The front fuselage of the first Boeing-Saab T-7A Red Hawk advanced trainer was joined with its aft section in less than 30 minutes.
The T-7A is the U.S. Air Force’s first “eSeries” aircraft and witness to the benefits of model-based engineering and 3D design. The digital splice was completed in 95% less time than traditional splices and with substantial quality improvements.
The aft fuselage was designed and built by Saab in Linköping, Sweden, under a joint development agreement with Boeing. After making the journey of more than 4,500 miles (7,200 kilometers) to St. Louis, the aft section was lined up perfectly to the forward fuselage by Boeing aircraft mechanics.
The aircraft, which will be used for static test, is the first engineering and manufacturing development test asset to be spliced. It will be followed by five engineering and manufacturing development jets as part of 351 T-7A Red Hawk trainers to be produced for the U.S. Air Force.
“What we’re seeing in this new evolution of digitally designed, engineered and manufactured aircraft is a 50% improvement in overall production quality and as much as a 98% reduction in drilling defects,” said Andrew Stark, Boeing T-7A Red Hawk production director. “It’s a new way of producing airplanes with improved quality throughout the whole journey.”
In September 2018, the U.S. Air Force awarded Boeing a $9.2 billion contract to supply 351 advanced trainer aircraft and 46 associated ground-based training simulators. Saab is teamed with Boeing on the trainer and provides the aft fuselage of the jet.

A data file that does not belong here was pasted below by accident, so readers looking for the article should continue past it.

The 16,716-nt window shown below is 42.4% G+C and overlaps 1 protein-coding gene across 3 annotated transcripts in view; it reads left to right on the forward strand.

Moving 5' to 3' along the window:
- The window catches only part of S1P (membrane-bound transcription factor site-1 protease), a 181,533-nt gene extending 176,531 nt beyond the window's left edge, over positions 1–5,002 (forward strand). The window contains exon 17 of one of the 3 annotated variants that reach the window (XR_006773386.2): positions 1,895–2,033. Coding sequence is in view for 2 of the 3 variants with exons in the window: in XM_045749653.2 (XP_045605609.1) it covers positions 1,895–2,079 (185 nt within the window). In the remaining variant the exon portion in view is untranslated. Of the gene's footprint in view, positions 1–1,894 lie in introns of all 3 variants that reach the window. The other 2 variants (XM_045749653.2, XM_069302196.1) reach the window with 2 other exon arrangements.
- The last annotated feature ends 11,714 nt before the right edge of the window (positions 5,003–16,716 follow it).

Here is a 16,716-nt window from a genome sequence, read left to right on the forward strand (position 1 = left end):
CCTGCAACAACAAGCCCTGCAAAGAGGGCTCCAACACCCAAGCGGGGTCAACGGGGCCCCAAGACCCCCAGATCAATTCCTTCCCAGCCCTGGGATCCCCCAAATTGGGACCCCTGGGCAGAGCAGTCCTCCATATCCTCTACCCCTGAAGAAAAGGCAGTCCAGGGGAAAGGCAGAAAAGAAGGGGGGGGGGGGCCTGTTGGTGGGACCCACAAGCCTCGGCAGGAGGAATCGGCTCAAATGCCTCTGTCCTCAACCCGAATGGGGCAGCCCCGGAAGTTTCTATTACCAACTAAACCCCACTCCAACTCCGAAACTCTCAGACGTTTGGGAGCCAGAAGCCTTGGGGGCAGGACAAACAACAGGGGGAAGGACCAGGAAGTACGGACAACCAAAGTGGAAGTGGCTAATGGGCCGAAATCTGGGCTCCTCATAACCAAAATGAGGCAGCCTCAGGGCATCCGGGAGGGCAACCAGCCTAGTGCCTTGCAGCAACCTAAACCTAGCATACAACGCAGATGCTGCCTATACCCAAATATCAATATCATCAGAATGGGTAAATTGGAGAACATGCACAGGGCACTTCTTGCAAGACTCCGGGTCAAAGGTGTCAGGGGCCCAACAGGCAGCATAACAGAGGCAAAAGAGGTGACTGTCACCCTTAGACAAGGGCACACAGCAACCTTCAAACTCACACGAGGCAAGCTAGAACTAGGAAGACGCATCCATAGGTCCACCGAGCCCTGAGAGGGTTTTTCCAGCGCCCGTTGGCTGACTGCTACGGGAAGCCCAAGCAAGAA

T-7A Red Hawk
The T-7A Red Hawk introduces capabilities that prepare pilots for fifth generation fighters, including high-G environment, information and sensor management, high angle of attack flight characteristics, night operations and transferable air-to-air and air-to-ground skills.
“The Red Hawk offers advanced capabilities for training tomorrow’s pilots on data links, simulated radar, smart weapons, defensive management systems, as well as synthetic training capabilities,” Acting Secretary of the Air Force Matthew Donovan had said in September 2019.
The T-7A’s design includes provisions for growth as requirements evolve for additional missions such as an aggressor, light attack / fighter variant.
The T-7A features twin tails, slats and big leading-edge root extensions that provide deft handling at low speeds, allowing it to fly in a way that better approximates real world demands and is specifically designed to prepare pilots for fifth-generation aircraft. The aircraft’s single engine generates nearly three times more thrust than the dual engines of the T-38C Talon which it is replacing.
The jet will include stadium seating, an advanced cockpit and digital fly-by-wire flight controls. It employs a General Electric F404 engine and has a wingspan of 30.60 feet, a length of 46.93 feet and a height of 13.55 feet.